Yael Joffe: So in 2003, the human genome was mapped, and they published this drive, and everyone thought this is going to change the world. This is the single most important thing that’s happened in our century. And everything about health is going to change from here onwards. I was part of that journey and I was part of building genetic tests.
Yael Joffe: A couple of years ago, I sat down and I looked at what I built and what other companies had built. I had a really, really, really hard look at what I had produced in terms of genetic tests. And when I looked at the genetic test report that I produced in 2,000 with Sciona, the first Nutrigenomic company in the world.
Yael Joffe: And I looked at the genetic tests that I built in my last company in the early 2,000s, there was so little difference, James. We had more snips. The images were a little bit professional, Adobe worked a bit better, but I could not believe that in 15 years, genetics had not delivered any more value than what we were producing in 2,000. And I was horrified. I was horrified because I was part of that journey.
Yael Joffe: And in fact, what happened in the world is we got this huge excitement about genetics. We got 23 and Me, you sold like 10 million tests. Most 95% of which are ancestry. We’ve got ancestry.com selling another 15 million. But really, if we look at what impact we’ve had of bringing genetics into the healthcare system, it’s been extremely poor.
Yael Joffe: In November last year, we did a survey of practitioners at the American College of Nutrition Conference. And we asked them, “Do you work with genetics? Why don’t you work with it? What are your issues?” They don’t understand how to work with genetics. They don’t have the knowledge. They’Re not confident. But the thing that really broke me is that 78% did not trust genetic tests or genetic testing companies.
Yael Joffe: So it is my strong belief that we have broken the industRY, that we have completely under-delivered on what the dream of genetics could deliver because we acknowledge self knowledge, knowing who we are and being able to switch on genes is a huge part of health, And yet as companies in the marketplace, this is not what we’ve delivered.
Yael Joffe: And part of that reason, if I can just keep on ranting is that it has been science led. It has been led by people like me who built the genetic tests. And in doing it, we never got out of our own head, why? We were like, “We love snip. Snips are fabulous.” And we never thought for a minute, how does someone understand this information? What is the value to them? Is it meaningful? What are they going to do with it? When they wake up in the morning, how does it change their life?
Yael Joffe: And we didn’t ask the practitioners, how are you using this test? How do you explain it? And in fact, when we did ask them, they said it was taking them two to three hours to interpret a genetic test before they saw the patient, and another hour and a half to explain it to the patient. And in that entire time they were being paid for one hour. So what they’re seeing is that genetics have become a burden rather than transforming them into this new insight of health.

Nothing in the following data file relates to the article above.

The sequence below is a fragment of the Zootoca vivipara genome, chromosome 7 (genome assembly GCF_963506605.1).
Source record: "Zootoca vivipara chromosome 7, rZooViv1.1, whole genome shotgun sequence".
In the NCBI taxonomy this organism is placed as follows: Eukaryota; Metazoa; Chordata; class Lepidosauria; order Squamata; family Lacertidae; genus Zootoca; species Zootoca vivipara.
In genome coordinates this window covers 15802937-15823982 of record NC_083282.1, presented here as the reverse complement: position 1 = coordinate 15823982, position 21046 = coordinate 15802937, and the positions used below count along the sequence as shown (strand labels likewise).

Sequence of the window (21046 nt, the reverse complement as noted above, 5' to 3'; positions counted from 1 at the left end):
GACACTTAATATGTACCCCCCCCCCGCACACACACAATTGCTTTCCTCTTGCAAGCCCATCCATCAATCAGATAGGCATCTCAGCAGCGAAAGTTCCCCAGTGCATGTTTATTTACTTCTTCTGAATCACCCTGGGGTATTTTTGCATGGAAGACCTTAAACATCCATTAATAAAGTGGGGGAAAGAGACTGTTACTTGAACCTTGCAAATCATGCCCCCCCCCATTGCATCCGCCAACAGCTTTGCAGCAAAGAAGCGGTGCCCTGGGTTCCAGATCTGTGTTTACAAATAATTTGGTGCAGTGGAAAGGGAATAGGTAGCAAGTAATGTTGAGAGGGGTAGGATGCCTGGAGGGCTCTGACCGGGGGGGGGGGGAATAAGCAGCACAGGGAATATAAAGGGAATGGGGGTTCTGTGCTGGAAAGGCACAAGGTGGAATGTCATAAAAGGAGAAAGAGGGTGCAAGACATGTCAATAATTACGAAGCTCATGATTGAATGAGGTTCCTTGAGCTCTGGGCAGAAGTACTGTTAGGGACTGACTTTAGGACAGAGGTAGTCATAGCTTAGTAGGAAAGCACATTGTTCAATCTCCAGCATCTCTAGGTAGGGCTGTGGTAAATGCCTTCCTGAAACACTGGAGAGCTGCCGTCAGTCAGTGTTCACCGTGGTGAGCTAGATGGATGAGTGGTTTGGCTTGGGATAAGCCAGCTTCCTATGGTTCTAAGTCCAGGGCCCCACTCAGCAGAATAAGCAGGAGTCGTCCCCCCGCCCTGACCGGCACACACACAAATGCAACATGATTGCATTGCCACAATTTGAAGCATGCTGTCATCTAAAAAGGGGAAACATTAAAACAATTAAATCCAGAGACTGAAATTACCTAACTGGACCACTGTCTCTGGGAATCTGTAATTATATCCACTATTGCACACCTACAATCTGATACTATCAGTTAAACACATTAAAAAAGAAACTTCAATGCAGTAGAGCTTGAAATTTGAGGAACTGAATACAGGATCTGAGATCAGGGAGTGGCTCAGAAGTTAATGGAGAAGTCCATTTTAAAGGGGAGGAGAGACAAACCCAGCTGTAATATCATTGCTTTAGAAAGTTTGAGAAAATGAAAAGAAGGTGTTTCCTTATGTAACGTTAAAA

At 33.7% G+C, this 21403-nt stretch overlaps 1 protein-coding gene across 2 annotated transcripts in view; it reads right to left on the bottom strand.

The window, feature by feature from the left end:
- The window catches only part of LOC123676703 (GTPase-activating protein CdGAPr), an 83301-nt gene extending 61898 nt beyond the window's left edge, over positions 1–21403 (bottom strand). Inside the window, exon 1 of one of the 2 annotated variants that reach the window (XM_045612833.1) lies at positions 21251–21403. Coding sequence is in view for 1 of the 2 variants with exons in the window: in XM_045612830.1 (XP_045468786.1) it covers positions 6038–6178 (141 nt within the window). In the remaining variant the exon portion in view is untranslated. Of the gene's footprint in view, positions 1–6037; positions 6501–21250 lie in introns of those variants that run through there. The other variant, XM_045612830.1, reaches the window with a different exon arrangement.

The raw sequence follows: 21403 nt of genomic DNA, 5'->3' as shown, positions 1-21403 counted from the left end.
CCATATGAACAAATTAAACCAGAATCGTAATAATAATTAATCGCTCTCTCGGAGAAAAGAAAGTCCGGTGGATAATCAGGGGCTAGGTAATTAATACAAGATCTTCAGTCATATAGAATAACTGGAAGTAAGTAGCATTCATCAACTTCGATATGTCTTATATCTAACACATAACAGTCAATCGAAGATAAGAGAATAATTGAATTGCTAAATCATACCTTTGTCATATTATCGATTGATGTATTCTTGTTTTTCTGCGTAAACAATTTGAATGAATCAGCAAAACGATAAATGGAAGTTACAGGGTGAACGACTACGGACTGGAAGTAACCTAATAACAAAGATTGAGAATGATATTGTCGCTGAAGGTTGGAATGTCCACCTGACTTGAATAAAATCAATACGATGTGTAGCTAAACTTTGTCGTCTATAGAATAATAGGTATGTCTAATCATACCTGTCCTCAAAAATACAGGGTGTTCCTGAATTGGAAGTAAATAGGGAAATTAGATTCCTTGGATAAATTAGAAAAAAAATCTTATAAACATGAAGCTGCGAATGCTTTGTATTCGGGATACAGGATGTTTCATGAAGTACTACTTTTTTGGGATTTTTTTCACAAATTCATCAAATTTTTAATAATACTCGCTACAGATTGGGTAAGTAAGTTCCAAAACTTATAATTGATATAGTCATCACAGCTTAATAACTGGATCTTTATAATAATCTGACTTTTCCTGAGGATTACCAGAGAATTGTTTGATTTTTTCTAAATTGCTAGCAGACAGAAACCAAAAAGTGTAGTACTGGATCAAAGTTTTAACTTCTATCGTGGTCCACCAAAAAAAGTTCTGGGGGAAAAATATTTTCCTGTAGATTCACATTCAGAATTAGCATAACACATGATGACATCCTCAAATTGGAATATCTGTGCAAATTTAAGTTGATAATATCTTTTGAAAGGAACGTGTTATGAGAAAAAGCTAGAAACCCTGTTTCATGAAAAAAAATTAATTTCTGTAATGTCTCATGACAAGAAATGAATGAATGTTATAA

James Maskell: It’s like the worst parts of functional medicine just amplified basically. And that’s what I seen. Well, look, I’m excited here, ready to kick off in a certain way. Kickoff here at the beginning of December, 2020 to kick off 2021, really, and look at, okay, how do we fulfill this potential and how does genomics become a part of it?
James Maskell: And last year we were at a Jeff Bland’s conference, the PLMI Conference. And I was super, super excited to connect with you because I know that, one, you’ve been spending a lot of time thinking and working on this and also that there’s a solution now, which I’m super excited to do.
James Maskell: And also that, that solution is coming out of Cape town, where I grew up and my dad lives. And that there’s innovation that, that’s arriving so this is the moment. I mean, I’d love to just start with, I guess how three by four and this new iteration of your work is solving both of those big elephants that we’ve discussed.
Yael Joffe: So thanks. Yeah, that was so PLMIs actually had a huge impact on me, and the year before you and I met up in Seattle, and I showed you annual report, I had attended PLMI and I had a huge epiphany, which I just shared to you which is you cannot build a genetic test as a scientist because we’re not the ones using the test.
Yael Joffe: And I realized that as long as it was me driving product development, we would never have something that had value or meaning to the end user. So I decided to go back and try and figure out a solution to this. And I knew the solution had to be in finding a partner who would bring something to the table that could help me take what I knew in my head and make it into something meaningful for the end user.
Yael Joffe: And I met a company called Sea Monster. And Sea Monster is a gamification company. Sea Monster builds apps and games to drive people’s behavioral change. So they don’t build candy crush, but what they do is they use the concept of gamification to get people to change their behavior. So I went to them and said, “I have genetics, it’s really cool. It should change people’s behavior. It’s not changes people’s behavior, how do we do this differently?”
Yael Joffe: And I met Jason Haddock who went on to be our CEO, and my co-founder who said, who had experienced in VR and AR user experience and design thinking, all the things that I did not have. And he said, “How do we take this information, and how do we put it into a report in such a way that both the practitioner can use it easily, but end user, the patient can understand it, but most importantly, we can create a meaningful conversation between the patient and the practitioner.”